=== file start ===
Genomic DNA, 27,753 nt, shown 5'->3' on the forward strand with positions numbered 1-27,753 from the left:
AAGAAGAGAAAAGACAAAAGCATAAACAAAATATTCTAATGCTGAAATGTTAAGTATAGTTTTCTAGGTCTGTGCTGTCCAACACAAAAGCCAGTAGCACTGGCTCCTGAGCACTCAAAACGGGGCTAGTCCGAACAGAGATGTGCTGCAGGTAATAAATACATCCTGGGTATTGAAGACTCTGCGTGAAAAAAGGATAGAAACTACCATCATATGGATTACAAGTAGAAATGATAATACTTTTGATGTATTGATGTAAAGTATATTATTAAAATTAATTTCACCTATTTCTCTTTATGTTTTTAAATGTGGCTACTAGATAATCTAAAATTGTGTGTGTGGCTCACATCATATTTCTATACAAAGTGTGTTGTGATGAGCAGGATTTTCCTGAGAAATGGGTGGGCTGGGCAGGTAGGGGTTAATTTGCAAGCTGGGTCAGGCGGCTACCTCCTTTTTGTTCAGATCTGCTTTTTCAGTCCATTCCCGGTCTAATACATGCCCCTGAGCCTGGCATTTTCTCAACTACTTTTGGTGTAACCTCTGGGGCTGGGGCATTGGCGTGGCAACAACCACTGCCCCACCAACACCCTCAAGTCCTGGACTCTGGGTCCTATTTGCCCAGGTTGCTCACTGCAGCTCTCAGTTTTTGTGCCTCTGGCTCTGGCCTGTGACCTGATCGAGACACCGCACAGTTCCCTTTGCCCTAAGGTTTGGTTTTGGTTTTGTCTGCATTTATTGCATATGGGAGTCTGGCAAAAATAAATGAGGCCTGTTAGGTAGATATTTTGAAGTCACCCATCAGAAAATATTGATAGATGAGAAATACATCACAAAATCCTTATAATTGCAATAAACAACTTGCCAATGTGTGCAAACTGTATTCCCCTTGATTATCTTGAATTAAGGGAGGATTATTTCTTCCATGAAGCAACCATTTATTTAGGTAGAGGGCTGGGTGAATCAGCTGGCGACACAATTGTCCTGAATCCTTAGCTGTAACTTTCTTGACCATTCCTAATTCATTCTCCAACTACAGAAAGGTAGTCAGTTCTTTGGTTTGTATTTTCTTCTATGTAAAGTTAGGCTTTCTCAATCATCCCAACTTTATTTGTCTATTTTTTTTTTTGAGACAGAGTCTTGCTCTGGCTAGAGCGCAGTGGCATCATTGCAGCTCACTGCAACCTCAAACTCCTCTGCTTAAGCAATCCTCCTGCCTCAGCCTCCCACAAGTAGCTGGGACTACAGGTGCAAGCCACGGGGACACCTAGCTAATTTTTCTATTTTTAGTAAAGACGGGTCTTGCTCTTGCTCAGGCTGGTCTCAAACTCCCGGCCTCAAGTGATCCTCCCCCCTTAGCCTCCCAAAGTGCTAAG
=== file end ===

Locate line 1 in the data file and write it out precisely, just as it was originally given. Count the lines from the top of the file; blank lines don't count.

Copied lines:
Genomic DNA, 27,753 nt, shown 5'->3' on the forward strand with positions numbered 1-27,753 from the left: